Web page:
Well, that didn't take long.
It was just a few weeks ago that Amazon launched its Amazon Prime Now service in Los Angeles and several other metropolitan areas, promising customers one- and two-hour delivery for tens of thousands of products.
On Tuesday, four former Amazon Prime Now drivers in Southern California sued the online retail behemoth, claiming the labor model behind the service is a sham. The drivers had made deliveries for roughly a month before they filed their complaint, which alleges violations of minimum wage and overtime pay laws.
The lawsuit provides yet another glimpse at how Amazon keeps its prices low in part by shaving labor costs deep down in its logistics network.
The drivers named in the complaint were not actually Amazon employees. Rather, they were "independent contractors" working on behalf of a courier service called Scoobeez, which the lawsuit indicates has a contract with Amazon. Since the drivers don't work for Amazon, the retailer doesn't have to worry about paying payroll taxes, workers' compensation costs or unemployment insurance taxes on them.
And since the workers are independent contractors, Scoobeez doesn't bear those costs, either. The drivers must cover their own work-related expenses, including providing their own vehicles and gasoline. Therein lies the claim that the Amazon-Scoobeez arrangement runs afoul of labor law: After paying their own automobile expenses, the drivers say their wages fell below California's minimum wage of $9 per hour. They also claim they were not paid the required time-and-a-half rate when they worked more than eight hours a day.
The suit argues that the drivers are, in fact, employees of Scoobeez, not independent contractors, as they've been classified.
The drivers were working for hourly pay, as opposed to the per-delivery rate that's common in the courier industry, according to the suit. Beth Ross, the attorney who filed the case, says the drivers typically logged at least 50 miles per day on their cars, often reaching or exceeding 100 miles. After subtracting the cost of gasoline and wear and tear on the automobiles from the $11-per-hour wage, Ross says the pay came out to roughly $60 for 8.5 hours of work on some shifts, or approximately $7 per hour.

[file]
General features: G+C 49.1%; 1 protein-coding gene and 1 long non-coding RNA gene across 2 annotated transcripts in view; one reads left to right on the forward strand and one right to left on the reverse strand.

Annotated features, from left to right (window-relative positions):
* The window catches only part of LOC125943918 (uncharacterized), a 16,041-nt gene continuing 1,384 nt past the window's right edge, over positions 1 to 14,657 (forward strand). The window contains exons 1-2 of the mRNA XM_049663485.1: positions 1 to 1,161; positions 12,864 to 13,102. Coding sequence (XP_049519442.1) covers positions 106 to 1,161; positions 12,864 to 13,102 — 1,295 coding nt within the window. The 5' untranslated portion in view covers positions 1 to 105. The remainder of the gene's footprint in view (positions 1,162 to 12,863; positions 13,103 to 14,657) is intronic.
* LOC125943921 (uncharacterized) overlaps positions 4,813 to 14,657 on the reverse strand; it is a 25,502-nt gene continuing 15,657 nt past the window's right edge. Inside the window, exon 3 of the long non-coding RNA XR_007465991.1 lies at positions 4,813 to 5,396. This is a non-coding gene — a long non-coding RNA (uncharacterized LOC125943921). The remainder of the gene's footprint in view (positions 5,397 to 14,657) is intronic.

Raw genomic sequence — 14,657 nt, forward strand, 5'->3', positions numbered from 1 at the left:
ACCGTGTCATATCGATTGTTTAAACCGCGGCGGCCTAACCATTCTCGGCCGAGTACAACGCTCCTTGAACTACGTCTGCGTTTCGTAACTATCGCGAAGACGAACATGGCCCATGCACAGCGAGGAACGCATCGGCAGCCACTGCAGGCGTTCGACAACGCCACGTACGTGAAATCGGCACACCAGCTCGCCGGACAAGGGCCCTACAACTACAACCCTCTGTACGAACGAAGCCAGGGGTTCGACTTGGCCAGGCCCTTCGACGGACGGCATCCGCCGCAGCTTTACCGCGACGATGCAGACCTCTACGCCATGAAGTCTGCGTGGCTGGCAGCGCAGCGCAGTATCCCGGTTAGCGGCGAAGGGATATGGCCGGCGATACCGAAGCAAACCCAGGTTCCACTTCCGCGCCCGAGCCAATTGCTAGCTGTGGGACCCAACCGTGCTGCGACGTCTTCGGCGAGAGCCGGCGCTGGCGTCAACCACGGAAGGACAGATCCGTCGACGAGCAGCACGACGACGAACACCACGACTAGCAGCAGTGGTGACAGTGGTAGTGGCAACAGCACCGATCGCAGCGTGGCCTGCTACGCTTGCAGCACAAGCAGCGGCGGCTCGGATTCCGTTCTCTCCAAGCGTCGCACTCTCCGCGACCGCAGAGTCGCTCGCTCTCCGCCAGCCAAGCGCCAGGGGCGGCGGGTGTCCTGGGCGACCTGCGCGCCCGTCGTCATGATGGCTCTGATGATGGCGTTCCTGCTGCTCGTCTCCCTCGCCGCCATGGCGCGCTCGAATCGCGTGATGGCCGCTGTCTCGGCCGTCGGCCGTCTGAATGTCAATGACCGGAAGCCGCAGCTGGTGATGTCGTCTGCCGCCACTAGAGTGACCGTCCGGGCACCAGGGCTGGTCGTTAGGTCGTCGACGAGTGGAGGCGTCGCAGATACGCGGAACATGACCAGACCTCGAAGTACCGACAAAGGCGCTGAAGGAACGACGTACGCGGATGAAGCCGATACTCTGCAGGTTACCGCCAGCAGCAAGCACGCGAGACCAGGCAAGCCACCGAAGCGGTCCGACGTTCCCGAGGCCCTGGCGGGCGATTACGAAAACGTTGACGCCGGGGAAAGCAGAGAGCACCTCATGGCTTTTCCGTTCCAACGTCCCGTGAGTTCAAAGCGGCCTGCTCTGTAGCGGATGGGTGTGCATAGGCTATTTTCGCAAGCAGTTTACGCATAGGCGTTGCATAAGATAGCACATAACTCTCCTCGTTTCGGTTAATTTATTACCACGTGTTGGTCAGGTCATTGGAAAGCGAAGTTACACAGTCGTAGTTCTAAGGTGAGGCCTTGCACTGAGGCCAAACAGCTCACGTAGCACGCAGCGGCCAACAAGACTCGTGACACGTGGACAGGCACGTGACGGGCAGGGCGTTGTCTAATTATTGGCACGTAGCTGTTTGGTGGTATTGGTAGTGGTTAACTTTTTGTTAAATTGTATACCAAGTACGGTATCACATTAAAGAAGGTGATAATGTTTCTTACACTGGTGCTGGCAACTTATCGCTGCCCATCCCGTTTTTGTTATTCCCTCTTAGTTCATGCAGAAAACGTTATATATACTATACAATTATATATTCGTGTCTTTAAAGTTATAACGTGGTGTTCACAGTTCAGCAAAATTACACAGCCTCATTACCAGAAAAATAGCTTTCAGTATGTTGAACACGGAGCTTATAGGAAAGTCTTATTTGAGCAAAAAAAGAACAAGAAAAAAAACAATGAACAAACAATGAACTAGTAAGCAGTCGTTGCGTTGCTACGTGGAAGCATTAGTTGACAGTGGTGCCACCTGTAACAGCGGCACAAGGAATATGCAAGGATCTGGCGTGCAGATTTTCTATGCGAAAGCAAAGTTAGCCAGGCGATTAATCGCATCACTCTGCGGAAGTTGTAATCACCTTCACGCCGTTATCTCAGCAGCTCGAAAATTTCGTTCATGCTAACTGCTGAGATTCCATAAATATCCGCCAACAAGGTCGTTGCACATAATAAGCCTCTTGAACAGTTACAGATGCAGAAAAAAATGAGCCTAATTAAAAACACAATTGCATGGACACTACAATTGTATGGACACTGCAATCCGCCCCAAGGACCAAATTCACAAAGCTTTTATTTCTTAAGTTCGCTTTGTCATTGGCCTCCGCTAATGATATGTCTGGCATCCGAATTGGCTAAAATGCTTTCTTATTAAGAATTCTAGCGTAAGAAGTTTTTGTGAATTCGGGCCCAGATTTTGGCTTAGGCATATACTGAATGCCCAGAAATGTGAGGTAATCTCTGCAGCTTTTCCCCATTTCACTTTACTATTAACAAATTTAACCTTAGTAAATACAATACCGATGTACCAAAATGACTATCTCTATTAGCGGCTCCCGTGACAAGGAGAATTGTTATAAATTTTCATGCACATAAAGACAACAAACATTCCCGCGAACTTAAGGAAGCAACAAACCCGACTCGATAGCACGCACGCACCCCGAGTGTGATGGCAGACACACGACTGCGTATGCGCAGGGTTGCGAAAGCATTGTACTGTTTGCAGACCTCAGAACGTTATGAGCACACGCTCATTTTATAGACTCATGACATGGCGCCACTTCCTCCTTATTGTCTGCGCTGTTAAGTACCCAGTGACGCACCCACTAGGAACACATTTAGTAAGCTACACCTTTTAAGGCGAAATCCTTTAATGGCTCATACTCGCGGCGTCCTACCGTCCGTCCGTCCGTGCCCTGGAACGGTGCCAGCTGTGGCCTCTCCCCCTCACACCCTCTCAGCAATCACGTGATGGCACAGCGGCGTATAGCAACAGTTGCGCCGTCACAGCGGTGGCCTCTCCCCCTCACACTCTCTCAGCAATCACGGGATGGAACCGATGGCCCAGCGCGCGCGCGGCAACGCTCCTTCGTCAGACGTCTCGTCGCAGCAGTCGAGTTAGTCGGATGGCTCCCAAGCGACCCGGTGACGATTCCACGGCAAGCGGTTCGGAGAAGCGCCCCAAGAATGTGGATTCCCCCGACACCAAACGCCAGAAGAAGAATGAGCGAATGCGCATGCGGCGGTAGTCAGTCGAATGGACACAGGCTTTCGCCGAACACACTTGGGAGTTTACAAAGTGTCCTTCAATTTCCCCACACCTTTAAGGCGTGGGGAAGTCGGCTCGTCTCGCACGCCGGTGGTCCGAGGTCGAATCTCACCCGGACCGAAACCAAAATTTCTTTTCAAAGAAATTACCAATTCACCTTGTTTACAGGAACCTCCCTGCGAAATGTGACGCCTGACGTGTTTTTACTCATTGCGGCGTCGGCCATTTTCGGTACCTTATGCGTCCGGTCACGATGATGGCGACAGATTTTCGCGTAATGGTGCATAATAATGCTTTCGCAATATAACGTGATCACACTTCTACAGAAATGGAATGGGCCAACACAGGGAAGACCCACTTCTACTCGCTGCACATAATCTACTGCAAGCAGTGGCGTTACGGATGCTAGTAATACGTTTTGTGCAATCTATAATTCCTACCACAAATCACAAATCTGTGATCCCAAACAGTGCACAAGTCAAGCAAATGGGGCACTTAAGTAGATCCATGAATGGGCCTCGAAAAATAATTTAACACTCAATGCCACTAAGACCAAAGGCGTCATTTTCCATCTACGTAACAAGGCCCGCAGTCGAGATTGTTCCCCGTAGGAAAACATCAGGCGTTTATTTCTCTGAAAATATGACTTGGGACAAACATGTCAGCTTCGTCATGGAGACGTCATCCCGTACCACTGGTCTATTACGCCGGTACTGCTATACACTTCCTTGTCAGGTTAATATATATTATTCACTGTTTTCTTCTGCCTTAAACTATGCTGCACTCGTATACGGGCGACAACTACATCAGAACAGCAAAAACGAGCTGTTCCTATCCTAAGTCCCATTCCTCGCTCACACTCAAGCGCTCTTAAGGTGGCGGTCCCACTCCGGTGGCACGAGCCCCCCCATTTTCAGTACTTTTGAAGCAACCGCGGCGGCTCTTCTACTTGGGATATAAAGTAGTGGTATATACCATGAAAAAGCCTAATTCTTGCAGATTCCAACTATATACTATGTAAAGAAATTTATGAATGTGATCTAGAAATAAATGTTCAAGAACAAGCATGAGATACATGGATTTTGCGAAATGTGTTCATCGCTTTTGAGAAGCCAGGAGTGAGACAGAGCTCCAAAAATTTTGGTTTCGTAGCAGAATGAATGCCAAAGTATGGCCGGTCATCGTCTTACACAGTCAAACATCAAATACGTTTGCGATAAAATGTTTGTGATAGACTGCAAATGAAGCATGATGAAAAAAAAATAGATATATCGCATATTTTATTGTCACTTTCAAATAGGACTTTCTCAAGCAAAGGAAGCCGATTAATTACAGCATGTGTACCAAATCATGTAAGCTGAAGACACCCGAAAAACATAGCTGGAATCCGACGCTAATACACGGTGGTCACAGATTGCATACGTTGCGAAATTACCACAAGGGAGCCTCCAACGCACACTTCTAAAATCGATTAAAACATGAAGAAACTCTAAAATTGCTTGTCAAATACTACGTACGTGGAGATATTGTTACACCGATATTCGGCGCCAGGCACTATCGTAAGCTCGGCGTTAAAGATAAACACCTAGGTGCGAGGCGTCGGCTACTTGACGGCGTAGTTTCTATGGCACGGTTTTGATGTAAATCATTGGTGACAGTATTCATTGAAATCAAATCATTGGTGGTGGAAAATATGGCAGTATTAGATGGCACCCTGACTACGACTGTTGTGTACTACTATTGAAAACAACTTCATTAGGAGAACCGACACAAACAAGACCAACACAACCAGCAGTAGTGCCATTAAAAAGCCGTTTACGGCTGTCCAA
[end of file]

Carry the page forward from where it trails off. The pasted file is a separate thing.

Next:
"They are being paid a sub-minimum wage, and Amazon knew that," Ross told The Huffington Post. "And they're giving away the service for free to customers. Well, guess who's paying for it? Down-and-out, down-on-their-luck low-wage workers with no other job opportunities."
(Note: The Amazon Prime Now service is free for Prime members requesting a two-hour delivery; it costs $7.99 per order for one-hour delivery, with a $15 minimum order. The Prime service itself costs $99 per year.)
An Amazon spokeswoman said the company does not comment on pending litigation. A message left for Scoobeez, which was named as a co-defendant in the suit, was not immediately returned.
The independent contractor scheme is a cost-saving arrangement that already facilitates many Amazon Prime deliveries, as HuffPost detailed last year in a story about the Amazon contractor Lasership. Many of that company's drivers said they earned so little after expenses that a car breakdown would put them out of business.
The use of independent contractors is fast becoming the norm in trucking and delivery services nationwide, since it saves companies so much money. FedEx is widely credited with pioneering the independent contractor model, and the delivery giant has been fending off related lawsuits from drivers for years. Ross successfully sued FedEx on behalf of drivers in a closely watched case that was settled earlier this year for $228 million.
In addition to the minimum wage and overtime claims, the Amazon Prime Now lawsuit also accuses the company of breach of contract. The Amazon Prime Now app allows customers to leave a tip for their courier, but Ross alleges that the four drivers did not receive all their tips.
"This is brand-new ground for Amazon," Ross said of the Prime Now service. "They have the opportunity to make it right before this becomes a very entrenched business practice. They can set themselves apart from the rest of so-called sharing economy."